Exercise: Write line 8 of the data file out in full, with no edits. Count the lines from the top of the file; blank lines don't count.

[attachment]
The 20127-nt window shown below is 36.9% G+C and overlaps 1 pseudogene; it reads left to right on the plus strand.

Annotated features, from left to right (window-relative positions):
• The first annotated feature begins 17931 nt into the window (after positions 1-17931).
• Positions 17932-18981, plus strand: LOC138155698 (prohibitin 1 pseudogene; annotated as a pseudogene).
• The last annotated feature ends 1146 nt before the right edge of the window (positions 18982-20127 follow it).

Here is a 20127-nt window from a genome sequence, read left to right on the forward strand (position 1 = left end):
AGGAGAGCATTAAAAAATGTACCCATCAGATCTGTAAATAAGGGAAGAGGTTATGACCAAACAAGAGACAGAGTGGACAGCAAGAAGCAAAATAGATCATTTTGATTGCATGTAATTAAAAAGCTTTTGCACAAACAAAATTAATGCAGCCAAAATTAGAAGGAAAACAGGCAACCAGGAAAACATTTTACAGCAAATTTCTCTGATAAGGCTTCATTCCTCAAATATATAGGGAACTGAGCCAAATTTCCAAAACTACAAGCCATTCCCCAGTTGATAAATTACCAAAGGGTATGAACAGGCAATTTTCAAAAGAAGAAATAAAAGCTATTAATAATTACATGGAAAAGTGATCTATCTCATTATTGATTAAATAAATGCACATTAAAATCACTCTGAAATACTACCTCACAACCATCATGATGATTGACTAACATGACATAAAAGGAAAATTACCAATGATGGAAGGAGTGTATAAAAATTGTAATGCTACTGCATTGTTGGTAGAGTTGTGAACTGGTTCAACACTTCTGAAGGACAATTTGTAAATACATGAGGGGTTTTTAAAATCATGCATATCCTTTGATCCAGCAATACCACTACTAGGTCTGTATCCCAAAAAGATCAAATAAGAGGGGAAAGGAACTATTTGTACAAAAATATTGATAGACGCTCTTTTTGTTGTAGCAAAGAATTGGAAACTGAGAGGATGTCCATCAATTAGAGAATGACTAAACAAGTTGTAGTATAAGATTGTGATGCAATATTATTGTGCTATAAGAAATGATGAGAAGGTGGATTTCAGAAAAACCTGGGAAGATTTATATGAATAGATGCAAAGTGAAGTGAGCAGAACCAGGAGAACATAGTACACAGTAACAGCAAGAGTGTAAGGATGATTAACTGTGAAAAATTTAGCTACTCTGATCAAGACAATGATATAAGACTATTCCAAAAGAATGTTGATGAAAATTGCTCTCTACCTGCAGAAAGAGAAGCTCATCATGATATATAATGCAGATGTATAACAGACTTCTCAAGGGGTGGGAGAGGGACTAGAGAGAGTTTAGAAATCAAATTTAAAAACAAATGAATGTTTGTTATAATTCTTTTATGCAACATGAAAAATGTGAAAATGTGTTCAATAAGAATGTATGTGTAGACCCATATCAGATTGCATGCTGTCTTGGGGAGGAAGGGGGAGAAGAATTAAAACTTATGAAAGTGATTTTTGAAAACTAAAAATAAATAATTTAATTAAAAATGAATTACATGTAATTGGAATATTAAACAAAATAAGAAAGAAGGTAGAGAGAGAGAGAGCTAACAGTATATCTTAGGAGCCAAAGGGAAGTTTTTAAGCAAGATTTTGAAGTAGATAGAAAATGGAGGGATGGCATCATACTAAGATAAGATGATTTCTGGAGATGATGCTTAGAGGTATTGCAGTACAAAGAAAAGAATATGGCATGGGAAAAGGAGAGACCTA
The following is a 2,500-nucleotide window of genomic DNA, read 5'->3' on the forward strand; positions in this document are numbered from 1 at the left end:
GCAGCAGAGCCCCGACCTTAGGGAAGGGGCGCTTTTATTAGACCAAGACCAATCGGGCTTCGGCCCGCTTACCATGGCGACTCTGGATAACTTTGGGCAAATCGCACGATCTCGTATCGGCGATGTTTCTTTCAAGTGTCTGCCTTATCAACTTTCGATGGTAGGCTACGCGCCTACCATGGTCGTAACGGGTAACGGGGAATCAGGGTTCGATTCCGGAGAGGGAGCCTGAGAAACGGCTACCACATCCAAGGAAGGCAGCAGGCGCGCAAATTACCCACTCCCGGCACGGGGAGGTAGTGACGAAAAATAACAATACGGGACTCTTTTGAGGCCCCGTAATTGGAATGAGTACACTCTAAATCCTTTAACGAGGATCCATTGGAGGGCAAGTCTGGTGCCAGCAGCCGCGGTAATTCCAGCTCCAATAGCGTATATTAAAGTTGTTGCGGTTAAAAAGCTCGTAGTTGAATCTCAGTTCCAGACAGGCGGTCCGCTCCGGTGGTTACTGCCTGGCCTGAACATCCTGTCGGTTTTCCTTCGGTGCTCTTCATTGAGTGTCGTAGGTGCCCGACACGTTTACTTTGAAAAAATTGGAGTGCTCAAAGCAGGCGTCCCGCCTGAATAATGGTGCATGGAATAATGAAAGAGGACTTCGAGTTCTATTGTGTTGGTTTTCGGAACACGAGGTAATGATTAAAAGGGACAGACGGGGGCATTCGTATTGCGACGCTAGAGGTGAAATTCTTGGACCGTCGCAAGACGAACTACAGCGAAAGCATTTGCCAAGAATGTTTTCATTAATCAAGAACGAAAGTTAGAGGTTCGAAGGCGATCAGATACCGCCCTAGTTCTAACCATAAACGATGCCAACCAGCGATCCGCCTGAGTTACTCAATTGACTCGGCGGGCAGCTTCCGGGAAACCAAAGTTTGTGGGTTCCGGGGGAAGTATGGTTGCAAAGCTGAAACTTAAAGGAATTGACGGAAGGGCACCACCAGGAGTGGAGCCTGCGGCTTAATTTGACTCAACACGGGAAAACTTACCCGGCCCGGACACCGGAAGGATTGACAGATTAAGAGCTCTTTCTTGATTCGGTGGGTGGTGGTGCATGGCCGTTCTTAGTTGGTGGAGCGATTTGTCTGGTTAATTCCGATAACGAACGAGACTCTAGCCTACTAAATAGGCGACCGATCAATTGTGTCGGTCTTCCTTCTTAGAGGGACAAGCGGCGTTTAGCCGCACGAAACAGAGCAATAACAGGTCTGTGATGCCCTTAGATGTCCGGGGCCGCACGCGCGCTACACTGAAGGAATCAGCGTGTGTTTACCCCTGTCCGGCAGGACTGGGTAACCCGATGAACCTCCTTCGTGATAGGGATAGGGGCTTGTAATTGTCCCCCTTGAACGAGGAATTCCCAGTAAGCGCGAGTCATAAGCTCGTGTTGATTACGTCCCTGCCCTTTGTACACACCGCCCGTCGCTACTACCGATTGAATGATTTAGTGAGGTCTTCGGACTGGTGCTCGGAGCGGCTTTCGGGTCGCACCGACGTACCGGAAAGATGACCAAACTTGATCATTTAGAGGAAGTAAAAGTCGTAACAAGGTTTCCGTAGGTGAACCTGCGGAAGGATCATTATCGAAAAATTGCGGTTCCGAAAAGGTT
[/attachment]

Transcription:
The following is a 2,500-nucleotide window of genomic DNA, read 5'->3' on the forward strand; positions in this document are numbered from 1 at the left end: